KOROIT favourite son Chris McLaren says the Saints wouldn’t be in Saturday’s grand final if he was still coach.
McLaren, a three-time premiership player and dual premiership captain, says coach Adam Dowie has transformed the Saints in his first year at the helm.
McLaren announced before last year’s finals series that he would be stepping down after two years as coach. He took Koroit to within one point of a grand final berth in a heartbreaking 2011 preliminary final before leading the club to an elimination final exit last season.
The key defender is lining up for his sixth grand final appearance with the club on Saturday, vindicated by his decision to stand aside and let the club inject new blood into the coaching ranks.
“Not for one minute do I think I could be coaching in a grand final this week,” McLaren said yesterday.
“I don’t think we would be there if I was coaching. I would much rather be playing in one than coaching and bombing out in the elimination final (like last year).”
McLaren said he had known for some time both he and the club had made right decisions.
“I certainly knew it was the right move long before we made the grand final, even before we won 10 straight at the start,” he said.
“Even before that, when he (Dowie) came in and Tempy (Isaac Templeton) came straight home and Jayden Brennan, Seamus Blake and Eli Barker came on board, that was it for me. There was a real buzz around the place.
“I didn’t regret it the minute the momentum started to turn and the buzz around the place started. I’ve always tried to do what’s best for the club.”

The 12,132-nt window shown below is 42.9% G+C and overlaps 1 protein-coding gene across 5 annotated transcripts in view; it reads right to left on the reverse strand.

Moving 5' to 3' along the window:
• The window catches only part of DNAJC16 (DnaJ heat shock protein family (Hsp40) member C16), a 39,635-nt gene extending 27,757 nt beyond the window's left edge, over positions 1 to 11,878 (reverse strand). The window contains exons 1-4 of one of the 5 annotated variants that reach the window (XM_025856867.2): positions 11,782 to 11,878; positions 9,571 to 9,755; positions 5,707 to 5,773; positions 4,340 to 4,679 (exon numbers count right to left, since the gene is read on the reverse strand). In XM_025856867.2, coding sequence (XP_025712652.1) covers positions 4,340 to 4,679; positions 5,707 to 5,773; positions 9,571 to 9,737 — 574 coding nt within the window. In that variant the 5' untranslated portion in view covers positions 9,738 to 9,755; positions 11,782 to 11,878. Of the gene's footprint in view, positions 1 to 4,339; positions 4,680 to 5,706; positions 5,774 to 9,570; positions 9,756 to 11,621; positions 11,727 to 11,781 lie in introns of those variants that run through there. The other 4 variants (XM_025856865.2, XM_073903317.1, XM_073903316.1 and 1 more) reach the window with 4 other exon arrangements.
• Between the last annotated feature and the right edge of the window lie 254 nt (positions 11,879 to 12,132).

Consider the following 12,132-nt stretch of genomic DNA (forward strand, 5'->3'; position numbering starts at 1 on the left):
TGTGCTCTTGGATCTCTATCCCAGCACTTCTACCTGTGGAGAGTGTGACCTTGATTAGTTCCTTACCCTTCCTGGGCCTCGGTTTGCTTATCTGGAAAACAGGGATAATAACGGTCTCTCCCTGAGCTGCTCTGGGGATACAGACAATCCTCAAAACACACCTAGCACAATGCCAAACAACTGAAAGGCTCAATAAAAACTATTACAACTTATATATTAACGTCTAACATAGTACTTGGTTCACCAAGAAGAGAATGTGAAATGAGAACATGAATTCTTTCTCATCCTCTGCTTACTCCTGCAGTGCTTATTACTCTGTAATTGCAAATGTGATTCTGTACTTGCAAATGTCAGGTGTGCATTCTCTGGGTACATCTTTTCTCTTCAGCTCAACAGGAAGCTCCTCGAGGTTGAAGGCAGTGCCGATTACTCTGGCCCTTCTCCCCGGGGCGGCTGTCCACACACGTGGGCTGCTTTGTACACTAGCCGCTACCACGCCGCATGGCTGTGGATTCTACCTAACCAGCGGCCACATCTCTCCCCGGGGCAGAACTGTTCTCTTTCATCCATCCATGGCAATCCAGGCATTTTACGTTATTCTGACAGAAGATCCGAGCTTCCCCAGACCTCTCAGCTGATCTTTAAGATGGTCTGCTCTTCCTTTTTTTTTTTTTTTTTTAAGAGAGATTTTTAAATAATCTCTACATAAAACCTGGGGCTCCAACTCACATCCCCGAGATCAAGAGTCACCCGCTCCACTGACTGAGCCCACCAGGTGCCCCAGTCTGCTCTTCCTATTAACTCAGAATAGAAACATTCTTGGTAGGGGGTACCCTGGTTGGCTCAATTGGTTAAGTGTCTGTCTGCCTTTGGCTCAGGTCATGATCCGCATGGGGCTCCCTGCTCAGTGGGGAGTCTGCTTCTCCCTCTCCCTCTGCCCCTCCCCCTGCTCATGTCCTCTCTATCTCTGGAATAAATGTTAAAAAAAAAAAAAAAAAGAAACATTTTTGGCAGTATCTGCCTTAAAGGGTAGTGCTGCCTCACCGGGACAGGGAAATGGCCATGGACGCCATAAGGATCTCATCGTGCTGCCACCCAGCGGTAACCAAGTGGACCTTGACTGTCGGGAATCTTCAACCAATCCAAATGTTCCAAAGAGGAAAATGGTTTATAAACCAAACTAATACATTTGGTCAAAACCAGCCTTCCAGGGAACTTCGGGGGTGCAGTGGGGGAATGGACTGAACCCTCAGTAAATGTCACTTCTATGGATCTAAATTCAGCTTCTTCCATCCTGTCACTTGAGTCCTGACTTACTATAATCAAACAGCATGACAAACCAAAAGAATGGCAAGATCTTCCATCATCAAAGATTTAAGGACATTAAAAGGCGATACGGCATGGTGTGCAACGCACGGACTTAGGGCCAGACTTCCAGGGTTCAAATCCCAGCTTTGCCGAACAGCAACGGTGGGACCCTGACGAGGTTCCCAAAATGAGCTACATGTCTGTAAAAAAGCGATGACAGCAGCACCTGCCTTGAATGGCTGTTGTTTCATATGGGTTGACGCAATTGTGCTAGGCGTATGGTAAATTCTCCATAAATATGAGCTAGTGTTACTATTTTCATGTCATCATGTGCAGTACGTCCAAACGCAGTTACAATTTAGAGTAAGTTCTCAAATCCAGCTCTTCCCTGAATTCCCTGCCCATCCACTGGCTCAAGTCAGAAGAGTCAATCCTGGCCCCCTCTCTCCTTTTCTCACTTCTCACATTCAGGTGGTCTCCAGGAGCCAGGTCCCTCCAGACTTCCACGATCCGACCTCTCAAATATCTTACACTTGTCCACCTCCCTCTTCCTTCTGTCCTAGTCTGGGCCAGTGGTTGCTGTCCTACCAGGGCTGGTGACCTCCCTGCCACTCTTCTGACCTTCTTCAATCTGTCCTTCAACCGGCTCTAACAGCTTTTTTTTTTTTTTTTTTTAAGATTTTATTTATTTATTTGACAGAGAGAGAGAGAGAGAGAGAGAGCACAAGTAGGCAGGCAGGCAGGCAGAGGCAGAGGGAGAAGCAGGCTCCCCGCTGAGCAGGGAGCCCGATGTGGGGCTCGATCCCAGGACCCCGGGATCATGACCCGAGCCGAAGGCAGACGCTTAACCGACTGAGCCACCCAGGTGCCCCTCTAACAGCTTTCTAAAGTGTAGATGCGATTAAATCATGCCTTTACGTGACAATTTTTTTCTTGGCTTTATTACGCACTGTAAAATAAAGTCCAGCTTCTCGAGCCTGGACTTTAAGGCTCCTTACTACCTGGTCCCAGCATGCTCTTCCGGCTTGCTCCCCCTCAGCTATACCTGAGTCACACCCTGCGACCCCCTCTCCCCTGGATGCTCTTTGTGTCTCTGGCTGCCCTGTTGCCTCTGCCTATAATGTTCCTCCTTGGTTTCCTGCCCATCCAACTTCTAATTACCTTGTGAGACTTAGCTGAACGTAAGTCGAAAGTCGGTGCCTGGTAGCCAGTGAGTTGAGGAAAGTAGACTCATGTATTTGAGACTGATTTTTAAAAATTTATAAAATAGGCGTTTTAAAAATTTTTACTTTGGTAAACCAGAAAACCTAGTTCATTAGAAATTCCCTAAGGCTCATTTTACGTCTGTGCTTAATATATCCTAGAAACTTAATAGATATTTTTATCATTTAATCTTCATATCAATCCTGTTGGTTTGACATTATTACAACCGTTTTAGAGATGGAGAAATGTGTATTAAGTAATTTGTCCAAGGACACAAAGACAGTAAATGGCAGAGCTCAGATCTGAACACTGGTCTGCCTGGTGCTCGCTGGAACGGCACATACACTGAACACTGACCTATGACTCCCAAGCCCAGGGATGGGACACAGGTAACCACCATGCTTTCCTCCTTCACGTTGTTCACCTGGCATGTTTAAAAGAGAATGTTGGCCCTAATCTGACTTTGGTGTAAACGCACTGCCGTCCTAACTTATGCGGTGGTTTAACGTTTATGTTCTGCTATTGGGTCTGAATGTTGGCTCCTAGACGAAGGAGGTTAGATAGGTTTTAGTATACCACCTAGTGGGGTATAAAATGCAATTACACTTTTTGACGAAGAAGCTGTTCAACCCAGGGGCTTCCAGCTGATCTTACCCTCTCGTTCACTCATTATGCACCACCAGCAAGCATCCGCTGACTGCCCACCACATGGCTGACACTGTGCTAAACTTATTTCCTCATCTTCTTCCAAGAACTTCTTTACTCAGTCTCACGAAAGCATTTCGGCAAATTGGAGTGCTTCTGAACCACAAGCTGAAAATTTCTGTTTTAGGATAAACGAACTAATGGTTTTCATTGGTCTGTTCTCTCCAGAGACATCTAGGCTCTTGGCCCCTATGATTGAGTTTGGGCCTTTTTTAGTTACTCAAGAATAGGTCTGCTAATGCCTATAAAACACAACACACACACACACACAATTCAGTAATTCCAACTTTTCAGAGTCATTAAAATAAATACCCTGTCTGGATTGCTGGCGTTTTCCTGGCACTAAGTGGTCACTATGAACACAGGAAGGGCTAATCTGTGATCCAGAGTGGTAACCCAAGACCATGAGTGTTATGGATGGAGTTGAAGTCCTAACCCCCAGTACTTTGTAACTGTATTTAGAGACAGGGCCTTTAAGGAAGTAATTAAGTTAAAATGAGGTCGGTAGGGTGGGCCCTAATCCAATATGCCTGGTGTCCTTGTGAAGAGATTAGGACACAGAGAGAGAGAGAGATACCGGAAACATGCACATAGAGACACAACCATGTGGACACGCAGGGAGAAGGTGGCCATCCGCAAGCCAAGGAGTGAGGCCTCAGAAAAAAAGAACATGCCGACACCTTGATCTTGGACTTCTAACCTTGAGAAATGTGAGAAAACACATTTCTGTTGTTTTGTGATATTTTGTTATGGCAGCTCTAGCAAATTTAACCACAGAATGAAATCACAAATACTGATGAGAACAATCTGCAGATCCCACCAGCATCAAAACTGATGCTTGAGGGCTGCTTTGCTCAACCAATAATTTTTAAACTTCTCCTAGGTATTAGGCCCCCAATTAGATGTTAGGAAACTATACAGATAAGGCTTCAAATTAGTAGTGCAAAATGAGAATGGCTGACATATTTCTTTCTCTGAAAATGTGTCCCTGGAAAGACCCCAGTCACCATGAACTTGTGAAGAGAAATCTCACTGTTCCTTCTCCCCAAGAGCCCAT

McLaren said the club, which had a history of internal coaching appointments for 19 seasons, while successful, had limited its recruiting base.
He had wondered before he took on the job if the club needed to look outside and during his final year he knew it.
“The job was mine if I had wanted it,” he said.
He suggested the club look at “a bloke in Warrnambool who doesn’t have a job yet and I don’t even know if he will be interested”.
That person was Dowie — the first outsider since Noel Mugavin in 1994, to coach the Saints.
McLaren said Dowie’s arrival had sharpened up the club. “It was just little things that crept in, from guys in the reserves to committee members and helpers, they were just in cruise mode. ‘We are going OK, we’ve got no dramas, everything is OK’.
“But to keep up with Warrnambool and Cobden and you can see the direction North Warrnambool Eagles are going, we had to keep getting better.”
McLaren said the Saints were on the edge of a cliff — they could either go up or down.
Dowie’s appointment meant they were going up.
He said players like Maskell Medal-winner Ben Goodall had summed up the impetus Dowie created when he revealed in his acceptance speech on Sunday that he felt he had to impress the new leader.
McLaren was swept up in the buzz of the new coach. He did a considerable amount of training before the pre-season.
The 33-year-old has shown the benefits this season by turning defence into attack with searching runs off half-back, highlighted late in the second semi-final with a shot at a goal.
McLaren said regardless of Saturday’s result, 2013 had been one of the most enjoyable of his long and distinguished career.
But a fourth premiership medal on Saturday would make it even sweeter.